One of the advantages children have over adults is that they are not yet bogged down and limited by “common knowledge.” For children, everything is on the table. They see life in a colorful kaleidoscope of possibility. As they get older, the world is all too eager to impart its “common knowledge,” informing them of what’s really possible, and what’s really not.
Talking heads — folks with fancy degrees, oodles of experience, and impressive titles — squawk their opinions on our TV sets and “Internets” and we are expected to accept their guesses as factual truth. If only their track record would make it feasible. Just a year ago, “common knowledge” told us that Hillary Clinton and Rudy Giuliani would be squaring off in this summer’s general election. Money and time was spent conducting national polls to determine who was more likely to be elected President.
Resources wasted on a prediction that fell flat.
Here are some more bold predictions made over the past 150 years by people with fancy degrees, oodles of experience, and impressive titles:
I think there is a world market for maybe five computers.” –Thomas Watson, chairman of IBM, 1943
“There is no reason anyone would want a computer in their home.” –Ken Olson, president and founder of Digital Equipment Corp., 1977
“Who the hell wants to hear actors talk?” –H. M. Warner, Warner Brothers, 1927
“We don’t like their sound, and guitar music is on the way out.” –Decca Recording Co. rejecting the Beatles, 1962
“I’m just glad it’ll be Clark Gable who’s falling on his face and not Gary Cooper.” –Gary Cooper turning down “Gone With the Wind.”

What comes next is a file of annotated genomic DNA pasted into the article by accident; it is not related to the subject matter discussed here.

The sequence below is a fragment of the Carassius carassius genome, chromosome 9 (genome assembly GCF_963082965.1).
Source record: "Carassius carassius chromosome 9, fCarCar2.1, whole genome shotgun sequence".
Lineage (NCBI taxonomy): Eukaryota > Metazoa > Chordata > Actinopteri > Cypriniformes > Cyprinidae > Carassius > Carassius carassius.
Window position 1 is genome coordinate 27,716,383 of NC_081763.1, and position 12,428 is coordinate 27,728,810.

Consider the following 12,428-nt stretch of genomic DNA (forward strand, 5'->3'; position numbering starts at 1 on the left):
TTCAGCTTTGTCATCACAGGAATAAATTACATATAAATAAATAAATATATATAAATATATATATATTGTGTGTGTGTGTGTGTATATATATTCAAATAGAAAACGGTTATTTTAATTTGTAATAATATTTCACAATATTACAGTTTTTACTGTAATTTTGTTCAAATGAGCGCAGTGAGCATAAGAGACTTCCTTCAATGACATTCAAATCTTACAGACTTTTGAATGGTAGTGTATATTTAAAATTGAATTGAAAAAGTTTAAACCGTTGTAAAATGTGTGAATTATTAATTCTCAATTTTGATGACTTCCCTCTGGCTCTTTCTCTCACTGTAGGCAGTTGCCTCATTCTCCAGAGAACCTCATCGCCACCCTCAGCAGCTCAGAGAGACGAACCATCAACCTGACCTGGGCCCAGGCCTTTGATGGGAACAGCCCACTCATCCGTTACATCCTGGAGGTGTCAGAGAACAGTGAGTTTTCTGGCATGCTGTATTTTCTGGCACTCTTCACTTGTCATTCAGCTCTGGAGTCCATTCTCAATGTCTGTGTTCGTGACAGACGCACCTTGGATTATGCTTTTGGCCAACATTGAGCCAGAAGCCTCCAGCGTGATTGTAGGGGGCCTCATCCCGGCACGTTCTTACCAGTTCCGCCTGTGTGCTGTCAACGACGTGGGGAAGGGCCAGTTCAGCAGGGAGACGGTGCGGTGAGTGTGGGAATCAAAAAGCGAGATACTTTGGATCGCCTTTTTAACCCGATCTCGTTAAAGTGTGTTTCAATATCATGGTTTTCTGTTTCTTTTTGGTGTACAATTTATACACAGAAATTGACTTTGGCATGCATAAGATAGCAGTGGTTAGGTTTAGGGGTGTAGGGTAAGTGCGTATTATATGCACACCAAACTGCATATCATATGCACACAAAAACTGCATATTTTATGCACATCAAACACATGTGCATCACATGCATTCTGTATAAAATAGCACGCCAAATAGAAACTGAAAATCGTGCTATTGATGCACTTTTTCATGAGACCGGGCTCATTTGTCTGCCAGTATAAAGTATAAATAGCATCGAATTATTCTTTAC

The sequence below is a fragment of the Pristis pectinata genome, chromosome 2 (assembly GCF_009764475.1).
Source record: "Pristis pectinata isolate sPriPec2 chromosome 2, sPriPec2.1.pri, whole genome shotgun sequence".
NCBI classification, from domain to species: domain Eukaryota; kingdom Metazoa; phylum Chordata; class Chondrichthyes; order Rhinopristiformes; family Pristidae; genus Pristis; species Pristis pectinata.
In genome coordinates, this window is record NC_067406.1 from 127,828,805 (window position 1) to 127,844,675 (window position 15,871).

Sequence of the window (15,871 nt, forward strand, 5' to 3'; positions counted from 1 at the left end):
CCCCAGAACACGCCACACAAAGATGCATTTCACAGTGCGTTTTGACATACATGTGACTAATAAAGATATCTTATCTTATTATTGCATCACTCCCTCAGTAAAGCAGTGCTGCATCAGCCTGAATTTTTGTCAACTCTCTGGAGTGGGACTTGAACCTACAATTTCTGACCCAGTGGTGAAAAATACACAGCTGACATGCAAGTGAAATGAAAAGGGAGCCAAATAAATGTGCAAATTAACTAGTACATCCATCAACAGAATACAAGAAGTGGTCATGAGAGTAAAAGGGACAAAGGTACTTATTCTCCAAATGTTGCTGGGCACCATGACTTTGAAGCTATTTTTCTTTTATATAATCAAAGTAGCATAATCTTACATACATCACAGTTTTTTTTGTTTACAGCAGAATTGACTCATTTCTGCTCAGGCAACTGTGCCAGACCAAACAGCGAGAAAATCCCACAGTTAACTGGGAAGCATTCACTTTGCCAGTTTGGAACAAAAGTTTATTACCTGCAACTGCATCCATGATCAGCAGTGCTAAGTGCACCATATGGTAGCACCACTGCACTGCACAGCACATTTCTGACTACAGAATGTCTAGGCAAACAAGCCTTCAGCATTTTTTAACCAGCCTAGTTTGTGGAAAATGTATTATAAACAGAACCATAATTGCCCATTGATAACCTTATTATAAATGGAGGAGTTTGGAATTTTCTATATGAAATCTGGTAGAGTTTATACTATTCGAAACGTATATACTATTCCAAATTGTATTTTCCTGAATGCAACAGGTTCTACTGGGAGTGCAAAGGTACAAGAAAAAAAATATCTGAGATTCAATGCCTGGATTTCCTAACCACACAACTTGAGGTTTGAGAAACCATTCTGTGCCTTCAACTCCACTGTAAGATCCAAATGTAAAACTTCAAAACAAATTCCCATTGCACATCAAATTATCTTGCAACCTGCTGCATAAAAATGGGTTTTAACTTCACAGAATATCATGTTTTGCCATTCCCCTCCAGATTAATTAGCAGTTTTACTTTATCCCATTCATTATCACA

“This ‘telephone’ has too many shortcomings to be seriously considered as a means of communication. –Western Union internal memo, 1876.
“The concept is interesting… but to earn better than a ‘C,’ the idea must be feasible.” –Yale professor on conceptual paper that became FedEx.
“640K ought to be enough for anybody.” –Bill Gates, 1981.
“What would I do? I’d shut it down and give the money back to the shareholders.” –Michael Dell on Apple, 1997.
“Everything that can be invented has been invented.” –Charles H. Duell, Commissioner, U.S. Office of Patents, 1899.
Whether it’s politics, the economy, global warming, business, or even the decisions you make in your day-to-day life, you will run across people more than willing to give you a little helpful, well-intentioned “advice.” They’ll sound quite convincing. And their fancy degrees, oodles of experience, and impressive titles may make you feel inclined to listen to them.
But guess what?
They’re not always right. It’s your choice whether or not to believe them.
Beware common knowledge. It’s rarely a blueprint for making history.